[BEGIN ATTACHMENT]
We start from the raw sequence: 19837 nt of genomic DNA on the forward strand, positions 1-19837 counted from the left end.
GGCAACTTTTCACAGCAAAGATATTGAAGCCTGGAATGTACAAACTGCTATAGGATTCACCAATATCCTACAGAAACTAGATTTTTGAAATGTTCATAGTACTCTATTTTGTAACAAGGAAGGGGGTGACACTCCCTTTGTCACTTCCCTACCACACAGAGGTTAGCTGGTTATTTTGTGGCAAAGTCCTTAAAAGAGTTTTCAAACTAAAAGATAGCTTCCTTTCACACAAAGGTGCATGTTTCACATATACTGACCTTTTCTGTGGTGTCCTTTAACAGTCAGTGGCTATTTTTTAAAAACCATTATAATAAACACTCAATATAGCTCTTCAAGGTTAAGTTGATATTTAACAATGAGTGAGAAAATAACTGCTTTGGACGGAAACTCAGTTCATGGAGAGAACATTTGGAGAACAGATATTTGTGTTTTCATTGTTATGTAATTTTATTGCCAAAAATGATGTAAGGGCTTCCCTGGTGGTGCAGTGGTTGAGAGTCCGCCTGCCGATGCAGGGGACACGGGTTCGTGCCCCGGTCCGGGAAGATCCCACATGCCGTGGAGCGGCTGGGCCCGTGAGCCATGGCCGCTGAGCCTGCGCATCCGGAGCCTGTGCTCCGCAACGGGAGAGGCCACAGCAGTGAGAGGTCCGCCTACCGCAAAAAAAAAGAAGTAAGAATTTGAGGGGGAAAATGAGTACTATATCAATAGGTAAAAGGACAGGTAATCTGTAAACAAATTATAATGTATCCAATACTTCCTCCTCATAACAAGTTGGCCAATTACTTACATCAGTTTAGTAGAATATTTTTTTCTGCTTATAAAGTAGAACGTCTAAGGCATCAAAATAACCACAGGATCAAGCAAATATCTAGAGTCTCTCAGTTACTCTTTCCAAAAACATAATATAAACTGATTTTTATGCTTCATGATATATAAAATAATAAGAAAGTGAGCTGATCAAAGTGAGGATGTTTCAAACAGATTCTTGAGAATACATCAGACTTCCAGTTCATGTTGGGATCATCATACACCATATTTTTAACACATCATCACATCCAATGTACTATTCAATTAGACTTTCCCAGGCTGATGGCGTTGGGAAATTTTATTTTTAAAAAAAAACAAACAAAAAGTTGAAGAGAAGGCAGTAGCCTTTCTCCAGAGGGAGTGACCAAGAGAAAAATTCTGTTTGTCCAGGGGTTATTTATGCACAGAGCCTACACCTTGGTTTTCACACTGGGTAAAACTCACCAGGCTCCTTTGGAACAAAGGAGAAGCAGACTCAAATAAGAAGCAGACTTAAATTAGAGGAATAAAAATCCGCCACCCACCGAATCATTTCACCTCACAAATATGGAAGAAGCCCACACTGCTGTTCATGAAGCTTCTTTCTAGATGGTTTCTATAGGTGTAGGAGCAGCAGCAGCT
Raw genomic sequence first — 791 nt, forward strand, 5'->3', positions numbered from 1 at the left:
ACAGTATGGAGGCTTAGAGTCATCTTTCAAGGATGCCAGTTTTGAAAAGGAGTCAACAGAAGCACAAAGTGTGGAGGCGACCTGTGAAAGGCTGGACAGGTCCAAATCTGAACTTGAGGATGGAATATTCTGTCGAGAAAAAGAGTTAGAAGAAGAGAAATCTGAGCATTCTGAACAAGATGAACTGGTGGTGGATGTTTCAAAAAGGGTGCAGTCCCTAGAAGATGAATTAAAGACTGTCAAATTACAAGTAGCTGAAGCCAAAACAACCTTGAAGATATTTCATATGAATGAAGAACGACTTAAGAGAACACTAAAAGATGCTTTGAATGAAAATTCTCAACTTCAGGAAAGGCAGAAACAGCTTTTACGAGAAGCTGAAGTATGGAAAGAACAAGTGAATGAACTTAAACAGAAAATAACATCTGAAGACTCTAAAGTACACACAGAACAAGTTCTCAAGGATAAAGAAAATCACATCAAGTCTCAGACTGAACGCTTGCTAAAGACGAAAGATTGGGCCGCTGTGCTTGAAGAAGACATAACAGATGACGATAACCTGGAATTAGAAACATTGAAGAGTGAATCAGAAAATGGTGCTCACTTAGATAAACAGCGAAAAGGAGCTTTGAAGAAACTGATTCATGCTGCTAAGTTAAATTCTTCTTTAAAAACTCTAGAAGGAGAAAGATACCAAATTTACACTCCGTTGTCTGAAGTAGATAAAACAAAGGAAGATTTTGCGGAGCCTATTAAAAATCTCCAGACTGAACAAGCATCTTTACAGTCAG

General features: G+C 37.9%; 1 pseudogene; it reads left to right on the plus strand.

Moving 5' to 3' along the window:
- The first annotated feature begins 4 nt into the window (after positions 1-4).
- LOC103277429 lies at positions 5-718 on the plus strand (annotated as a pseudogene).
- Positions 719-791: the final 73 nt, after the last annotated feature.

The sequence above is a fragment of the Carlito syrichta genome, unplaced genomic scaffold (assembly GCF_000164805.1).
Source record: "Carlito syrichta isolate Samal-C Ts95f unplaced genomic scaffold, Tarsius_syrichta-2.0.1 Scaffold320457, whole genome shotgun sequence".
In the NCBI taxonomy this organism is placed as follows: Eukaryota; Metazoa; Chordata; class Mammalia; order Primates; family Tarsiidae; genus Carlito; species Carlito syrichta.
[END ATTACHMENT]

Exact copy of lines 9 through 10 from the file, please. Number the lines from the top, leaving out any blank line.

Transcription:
- Positions 719-791: the final 73 nt, after the last annotated feature.

The sequence above is a fragment of the Carlito syrichta genome, unplaced genomic scaffold (assembly GCF_000164805.1).